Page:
This question clearly has a bit of a flaw in its wording. Certainly is that the letters to pinpoint the shaded area by Chetan came in handy.
However, I always try to look at the bright side of the story and stretch my mental muscles.
If we look at the original graph as it has been provided by the book and using logic, the solution will be easier. Of course, your solution is elegant and fine, though the arcs way to solve it I guess is a bit cumbersome. I always try to go down the road straight.
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Now, few easy steps
- the stem says the diameter is 20 so the radius must be 10.
- If the radius is 10 the entire area of the circle is \(100 \pi\)
At this point, the stem also says us that the shaded region is \(80 \pi\). At the time I didn't have the right graph and it looks like the following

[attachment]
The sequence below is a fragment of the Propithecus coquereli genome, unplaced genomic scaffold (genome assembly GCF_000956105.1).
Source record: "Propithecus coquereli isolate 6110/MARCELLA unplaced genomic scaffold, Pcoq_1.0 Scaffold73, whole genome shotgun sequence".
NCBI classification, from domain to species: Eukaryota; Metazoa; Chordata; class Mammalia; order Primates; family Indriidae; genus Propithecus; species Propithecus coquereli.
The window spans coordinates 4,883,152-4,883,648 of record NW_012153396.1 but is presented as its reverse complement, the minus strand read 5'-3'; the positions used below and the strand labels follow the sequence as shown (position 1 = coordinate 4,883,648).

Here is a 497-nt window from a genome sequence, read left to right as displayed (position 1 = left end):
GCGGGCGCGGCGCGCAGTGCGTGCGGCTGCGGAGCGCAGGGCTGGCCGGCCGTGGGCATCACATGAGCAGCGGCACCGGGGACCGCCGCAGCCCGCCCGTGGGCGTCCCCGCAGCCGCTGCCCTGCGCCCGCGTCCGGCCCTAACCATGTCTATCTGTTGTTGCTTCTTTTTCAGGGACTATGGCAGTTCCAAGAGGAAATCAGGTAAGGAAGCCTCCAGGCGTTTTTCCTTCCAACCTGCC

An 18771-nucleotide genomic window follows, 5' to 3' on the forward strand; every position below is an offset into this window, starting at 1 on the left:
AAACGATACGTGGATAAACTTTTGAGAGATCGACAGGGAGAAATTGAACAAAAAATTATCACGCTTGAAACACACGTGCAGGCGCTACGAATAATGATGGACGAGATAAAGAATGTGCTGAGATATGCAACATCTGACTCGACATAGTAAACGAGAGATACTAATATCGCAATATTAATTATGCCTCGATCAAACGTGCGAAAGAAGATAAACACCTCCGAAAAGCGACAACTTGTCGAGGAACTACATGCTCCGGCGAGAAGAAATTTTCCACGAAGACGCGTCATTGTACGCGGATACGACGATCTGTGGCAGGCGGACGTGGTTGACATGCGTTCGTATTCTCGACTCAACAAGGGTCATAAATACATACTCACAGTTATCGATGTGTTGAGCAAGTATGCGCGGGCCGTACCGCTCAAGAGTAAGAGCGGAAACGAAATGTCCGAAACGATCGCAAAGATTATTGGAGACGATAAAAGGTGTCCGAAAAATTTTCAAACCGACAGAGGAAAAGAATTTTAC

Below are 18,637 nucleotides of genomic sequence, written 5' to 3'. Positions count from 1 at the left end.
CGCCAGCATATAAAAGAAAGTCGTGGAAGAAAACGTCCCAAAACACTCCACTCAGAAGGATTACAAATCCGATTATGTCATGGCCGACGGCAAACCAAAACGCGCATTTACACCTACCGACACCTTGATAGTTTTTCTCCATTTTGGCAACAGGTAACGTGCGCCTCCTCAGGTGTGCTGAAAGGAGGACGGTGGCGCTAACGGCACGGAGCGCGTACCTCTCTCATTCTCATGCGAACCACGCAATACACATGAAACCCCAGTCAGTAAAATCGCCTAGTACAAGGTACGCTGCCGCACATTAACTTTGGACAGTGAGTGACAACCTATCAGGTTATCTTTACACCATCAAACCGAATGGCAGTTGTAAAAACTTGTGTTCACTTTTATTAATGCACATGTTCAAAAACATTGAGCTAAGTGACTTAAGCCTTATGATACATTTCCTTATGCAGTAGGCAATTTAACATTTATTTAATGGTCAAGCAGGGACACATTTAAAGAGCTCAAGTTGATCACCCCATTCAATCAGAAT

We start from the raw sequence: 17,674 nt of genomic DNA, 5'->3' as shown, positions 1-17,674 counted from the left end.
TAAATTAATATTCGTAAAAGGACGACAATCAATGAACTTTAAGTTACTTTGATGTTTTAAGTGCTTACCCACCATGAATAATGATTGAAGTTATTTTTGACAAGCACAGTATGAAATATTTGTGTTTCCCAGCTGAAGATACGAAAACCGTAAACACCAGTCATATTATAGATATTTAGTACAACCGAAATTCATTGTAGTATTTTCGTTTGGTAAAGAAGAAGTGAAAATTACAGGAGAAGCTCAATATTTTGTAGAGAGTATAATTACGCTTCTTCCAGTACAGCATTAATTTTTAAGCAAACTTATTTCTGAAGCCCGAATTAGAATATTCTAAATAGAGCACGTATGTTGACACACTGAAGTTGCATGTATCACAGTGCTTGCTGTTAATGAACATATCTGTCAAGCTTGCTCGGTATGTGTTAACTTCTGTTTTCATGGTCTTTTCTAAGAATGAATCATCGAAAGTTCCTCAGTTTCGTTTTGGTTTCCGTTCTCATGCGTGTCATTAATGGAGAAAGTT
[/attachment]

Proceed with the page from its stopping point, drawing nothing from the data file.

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Even having this graph, is impossible to think that the shaded area is inside the isosceles triangles. it must be the outside of them. As it turns out, it is the rest of the circle. The total area is \(100 \pi\) so having \(80 \pi\) the latter represents 80% of the entire area.
From this, the area of the triangles is \(\frac{20}{100} = \frac{1}{5}\) of the entire area.
From this, we do know that inside an isosceles triangle, two sides are equal. The triangles inside the circle have the two major sides = 10. Therefore, the four angles a - b - c - d are the biggest. However, which is their measure ??
We do know that the sum of the angles is 180° if we take into account ONE triangle. Considering that the area of BOTH triangles is \(\frac{1}{5}\) of 360. We must divide 180 not by 5 BUT by 2.5 (considering ONE triangle). \(\frac{180}{2.5} = 72\)
Conclusion, \(a+b+c+d = 72*4 = 288\)